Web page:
Certain species of anaerobic bacteria have been linked to dramatic increases in colorectal cancer (CRC), often within a year of infection, although whether or not the bacteria are causal has yet to be determined, say Danish researchers.
“We are not convinced that all the bacteria are directly involved in CRC development — they could just be innocent bystanders that invade the blood stream when the cancer [itself] has caused a breach in the intestinal wall,” lead author Ulrik Justesen, MD, Odense University Hospital, Denmark, told Medscape Medical News in an email.
“But an algorithm for colonoscopy based on the [infecting] species, which could then be supplemented with specific characteristics [of the bacteria] along with age, is certainly a realistic perspective,” he added.
The study was to have be presented at the European Congress of Clinical Microbiology and Infectious Diseases () in Paris, France, but the conference was canceled due to COVID-19.
Another study suggesting a link between bacteria and CRC was
The latest study from Denmark was a population-based study involving over 2 million people.
From this large cohort, blood culture data from the years 2007 and 2016 were analyzed.
“We combined blood culture data with the national register for colorectal cancer — the Danish Colorectal Cancer Group Database — and identified incident CRC after bacteraemia,” the investigators state.
The risk for incident CRC was investigated specifically for the anaerobic bacteria Bacteroides spp, Clostridium spp, and Fusobacterium spp.
Incident rates were then compared to those from nonanaerobic bacteria, including the Streptococcus bovis group, Escherichia coli, and Staphylococcus aureus, as well as from negative blood samples.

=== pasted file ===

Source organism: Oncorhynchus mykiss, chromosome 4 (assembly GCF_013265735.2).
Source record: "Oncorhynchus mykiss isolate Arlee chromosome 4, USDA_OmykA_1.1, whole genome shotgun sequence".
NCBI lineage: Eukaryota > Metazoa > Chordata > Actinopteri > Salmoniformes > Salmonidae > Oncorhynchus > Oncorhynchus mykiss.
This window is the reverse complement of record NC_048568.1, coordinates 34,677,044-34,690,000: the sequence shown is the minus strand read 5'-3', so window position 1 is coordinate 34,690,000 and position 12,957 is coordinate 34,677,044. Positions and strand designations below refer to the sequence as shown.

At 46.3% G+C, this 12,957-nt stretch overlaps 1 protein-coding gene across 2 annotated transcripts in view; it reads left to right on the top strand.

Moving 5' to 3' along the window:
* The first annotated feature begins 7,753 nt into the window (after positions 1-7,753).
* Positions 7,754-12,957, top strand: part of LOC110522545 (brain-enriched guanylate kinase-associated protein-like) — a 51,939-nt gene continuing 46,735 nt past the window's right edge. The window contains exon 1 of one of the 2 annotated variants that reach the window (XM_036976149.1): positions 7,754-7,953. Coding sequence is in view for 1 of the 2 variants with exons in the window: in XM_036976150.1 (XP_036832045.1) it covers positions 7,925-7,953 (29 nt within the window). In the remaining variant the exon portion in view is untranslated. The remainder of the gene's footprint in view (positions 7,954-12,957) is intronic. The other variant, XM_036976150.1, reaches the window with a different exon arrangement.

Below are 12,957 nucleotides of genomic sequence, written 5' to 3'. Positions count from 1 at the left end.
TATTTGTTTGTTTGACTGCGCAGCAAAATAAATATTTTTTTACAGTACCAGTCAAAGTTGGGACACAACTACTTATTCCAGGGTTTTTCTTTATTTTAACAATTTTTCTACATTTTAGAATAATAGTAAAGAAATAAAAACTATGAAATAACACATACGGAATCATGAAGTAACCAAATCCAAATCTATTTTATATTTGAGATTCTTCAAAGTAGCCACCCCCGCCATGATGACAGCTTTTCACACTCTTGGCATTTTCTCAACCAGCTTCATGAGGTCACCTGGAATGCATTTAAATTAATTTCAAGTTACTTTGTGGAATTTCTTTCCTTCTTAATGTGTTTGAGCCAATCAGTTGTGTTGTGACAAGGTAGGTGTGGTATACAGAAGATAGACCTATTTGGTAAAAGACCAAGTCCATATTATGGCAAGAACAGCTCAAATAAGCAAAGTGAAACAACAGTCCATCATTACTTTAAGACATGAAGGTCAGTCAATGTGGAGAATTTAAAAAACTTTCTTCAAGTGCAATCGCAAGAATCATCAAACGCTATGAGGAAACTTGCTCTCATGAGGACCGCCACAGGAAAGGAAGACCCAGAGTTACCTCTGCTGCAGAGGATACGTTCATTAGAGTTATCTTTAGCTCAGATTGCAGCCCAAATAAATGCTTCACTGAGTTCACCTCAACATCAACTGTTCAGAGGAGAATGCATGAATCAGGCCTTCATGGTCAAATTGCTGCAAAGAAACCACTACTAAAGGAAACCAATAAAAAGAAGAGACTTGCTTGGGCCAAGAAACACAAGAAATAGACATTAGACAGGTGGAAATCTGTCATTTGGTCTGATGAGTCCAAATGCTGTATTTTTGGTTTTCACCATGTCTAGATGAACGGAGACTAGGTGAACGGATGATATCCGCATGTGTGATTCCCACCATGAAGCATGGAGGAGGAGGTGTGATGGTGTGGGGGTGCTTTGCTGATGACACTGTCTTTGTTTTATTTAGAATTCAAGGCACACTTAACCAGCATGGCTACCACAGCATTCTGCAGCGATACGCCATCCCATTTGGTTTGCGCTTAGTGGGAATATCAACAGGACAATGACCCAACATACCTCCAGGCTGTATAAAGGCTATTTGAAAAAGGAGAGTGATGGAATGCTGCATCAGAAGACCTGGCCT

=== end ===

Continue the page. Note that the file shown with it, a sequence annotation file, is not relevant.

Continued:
“We included 45,760 bacteraemia episodes, of which 492 or 1.1% were diagnosed with CRC after the bacteraemia; 241 ― 0.5% ― within 1 year,” the researchers report.
The risk for CRC was notably increased in association with most anaerobic species, compared with negative blood cultures and with E coli and S aureus cultures, for which the risk was similar to that of negative blood cultures.
For example, infection with C septicum was associated with a 42 times greater risk for CRC within 1 year of infection and a 21 times greater risk overall with no time limitation.
Infection with B ovatus was linked to a 13 times greater risk for CRC within 1 year and a six times greater risk overall with no time limitation.
Justesen noted that their group will now focus on specific bacteria from cancer patients in an effort to identify characteristics of the bacteria that could be implicated in cancer development.
“If this is the case, it could be of great importance when it comes to screening and treatment of CRC,” he said in a statement.
For example, if there was evidence that a patient had been infected with C septicum, the anaerobic species associated with the highest risk for CRC within 1 year of infection, “we would immediately inform the treating physician about this risk and that the [patient] should be investigated further,” he told Medscape Medical News.
Justesen also noted that if there was evidence that a patient was infected with any of these high-risk bacteria and the patient was elderly, “then it would definitely be worth screening the patient for CRC,” he said. However, more research is needed before specific recommendations can be made for CRC screening in the context of any anaerobic infection, he stressed.
Justesen has disclosed no relevant financial relationships.
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